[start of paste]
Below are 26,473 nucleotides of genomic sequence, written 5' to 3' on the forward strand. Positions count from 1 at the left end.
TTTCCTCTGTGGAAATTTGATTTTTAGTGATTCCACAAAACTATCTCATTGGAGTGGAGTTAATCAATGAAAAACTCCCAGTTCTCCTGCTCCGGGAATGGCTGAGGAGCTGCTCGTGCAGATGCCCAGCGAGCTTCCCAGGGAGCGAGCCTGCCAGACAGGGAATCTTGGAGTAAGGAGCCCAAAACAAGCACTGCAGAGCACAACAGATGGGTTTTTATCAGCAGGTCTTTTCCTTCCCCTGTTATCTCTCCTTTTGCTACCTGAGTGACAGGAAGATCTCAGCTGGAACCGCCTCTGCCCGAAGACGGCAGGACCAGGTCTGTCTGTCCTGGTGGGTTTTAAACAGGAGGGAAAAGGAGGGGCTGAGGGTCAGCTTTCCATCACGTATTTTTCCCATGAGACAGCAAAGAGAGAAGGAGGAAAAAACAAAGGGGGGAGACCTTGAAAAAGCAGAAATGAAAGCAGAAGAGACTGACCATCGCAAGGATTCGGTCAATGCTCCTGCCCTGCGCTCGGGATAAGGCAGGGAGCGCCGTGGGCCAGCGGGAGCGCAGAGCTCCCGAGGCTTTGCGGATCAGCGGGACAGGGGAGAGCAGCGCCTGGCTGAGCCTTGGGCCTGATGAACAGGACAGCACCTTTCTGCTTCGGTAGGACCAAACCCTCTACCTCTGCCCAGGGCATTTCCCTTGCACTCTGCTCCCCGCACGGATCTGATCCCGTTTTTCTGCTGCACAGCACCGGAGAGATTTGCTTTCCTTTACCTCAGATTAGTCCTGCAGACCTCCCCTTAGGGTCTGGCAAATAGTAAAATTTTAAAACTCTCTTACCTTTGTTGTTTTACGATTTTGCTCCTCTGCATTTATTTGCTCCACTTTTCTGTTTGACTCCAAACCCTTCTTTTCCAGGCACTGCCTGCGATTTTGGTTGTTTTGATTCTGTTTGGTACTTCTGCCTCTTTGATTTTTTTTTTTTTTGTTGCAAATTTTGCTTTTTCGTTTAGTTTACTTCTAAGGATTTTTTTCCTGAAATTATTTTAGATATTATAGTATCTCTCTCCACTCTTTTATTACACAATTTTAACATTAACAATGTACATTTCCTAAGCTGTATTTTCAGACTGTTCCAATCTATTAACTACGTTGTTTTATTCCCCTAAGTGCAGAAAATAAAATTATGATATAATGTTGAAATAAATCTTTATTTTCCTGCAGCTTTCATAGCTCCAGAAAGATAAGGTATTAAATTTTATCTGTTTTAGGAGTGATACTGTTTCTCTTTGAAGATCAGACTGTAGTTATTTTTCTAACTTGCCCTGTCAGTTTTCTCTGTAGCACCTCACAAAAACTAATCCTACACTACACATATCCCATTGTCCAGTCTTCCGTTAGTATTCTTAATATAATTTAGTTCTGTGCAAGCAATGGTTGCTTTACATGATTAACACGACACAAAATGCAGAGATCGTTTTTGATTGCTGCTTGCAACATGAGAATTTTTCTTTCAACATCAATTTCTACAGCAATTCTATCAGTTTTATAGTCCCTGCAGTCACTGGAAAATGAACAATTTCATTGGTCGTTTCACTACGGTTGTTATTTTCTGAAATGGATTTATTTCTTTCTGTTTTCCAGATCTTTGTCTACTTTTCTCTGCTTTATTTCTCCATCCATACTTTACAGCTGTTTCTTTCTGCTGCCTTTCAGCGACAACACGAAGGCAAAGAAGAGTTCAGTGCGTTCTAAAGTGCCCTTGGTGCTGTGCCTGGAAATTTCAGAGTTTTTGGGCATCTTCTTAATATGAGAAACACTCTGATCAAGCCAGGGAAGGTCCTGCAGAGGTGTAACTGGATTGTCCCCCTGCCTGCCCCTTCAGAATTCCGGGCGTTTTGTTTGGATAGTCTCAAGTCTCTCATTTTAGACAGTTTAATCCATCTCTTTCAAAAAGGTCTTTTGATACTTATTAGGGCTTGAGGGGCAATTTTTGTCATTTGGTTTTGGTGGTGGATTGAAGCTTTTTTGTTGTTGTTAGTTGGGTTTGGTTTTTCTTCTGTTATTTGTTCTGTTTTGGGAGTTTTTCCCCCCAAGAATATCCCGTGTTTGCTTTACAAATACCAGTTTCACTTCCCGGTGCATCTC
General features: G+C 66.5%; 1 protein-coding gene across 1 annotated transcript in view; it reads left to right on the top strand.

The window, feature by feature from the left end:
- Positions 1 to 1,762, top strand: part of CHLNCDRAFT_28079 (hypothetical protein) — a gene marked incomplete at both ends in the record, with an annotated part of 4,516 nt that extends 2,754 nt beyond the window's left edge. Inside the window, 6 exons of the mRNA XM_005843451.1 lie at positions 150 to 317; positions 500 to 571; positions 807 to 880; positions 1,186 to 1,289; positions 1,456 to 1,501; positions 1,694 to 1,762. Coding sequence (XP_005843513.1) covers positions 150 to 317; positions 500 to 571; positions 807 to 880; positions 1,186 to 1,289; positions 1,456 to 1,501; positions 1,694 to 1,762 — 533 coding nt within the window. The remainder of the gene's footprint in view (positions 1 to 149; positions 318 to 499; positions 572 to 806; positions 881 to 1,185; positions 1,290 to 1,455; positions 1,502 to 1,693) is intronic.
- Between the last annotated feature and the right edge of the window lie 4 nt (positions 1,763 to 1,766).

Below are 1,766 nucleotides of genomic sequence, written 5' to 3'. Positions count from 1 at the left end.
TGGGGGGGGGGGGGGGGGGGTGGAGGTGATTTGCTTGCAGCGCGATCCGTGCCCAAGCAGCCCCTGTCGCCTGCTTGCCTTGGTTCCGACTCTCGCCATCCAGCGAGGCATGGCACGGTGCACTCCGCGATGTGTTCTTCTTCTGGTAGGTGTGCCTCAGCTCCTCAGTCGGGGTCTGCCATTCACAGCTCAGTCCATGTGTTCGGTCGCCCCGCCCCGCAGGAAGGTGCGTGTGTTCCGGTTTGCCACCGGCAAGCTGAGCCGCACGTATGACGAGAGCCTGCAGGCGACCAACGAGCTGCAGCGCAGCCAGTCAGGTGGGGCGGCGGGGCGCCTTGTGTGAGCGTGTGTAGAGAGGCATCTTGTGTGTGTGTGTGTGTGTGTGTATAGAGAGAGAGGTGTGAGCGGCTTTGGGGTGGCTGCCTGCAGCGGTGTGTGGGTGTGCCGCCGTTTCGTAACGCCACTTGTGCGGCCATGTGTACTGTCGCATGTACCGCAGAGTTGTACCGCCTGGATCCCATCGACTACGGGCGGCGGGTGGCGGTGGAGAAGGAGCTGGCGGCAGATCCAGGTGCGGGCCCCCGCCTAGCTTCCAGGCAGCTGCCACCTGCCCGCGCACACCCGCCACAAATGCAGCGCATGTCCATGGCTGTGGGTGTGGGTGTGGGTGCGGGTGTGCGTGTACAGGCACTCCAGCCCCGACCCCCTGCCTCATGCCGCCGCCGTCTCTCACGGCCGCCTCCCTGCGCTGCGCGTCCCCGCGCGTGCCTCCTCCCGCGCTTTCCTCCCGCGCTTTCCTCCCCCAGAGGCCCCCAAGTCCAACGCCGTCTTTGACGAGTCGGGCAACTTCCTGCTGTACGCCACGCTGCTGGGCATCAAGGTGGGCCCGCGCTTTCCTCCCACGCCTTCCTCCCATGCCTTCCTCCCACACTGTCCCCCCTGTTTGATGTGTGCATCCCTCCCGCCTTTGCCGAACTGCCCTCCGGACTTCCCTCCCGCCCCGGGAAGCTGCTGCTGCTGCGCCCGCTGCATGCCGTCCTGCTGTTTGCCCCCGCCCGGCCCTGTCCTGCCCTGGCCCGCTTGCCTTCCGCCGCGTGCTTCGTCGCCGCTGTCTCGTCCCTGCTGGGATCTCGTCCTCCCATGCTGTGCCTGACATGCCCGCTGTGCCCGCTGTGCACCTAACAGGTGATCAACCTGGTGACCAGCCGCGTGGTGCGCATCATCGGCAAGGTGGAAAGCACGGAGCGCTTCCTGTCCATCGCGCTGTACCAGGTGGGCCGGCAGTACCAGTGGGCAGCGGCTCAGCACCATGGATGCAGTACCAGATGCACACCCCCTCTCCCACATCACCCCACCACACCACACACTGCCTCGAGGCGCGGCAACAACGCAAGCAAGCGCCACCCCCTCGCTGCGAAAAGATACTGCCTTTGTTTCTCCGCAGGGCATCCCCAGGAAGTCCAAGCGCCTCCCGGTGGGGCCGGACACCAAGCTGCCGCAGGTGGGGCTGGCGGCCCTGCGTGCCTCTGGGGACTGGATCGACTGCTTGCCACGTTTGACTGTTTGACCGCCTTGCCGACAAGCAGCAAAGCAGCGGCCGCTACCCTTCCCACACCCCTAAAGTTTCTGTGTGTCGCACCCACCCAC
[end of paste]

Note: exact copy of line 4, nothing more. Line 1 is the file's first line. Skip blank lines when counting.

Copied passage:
The window, feature by feature from the left end: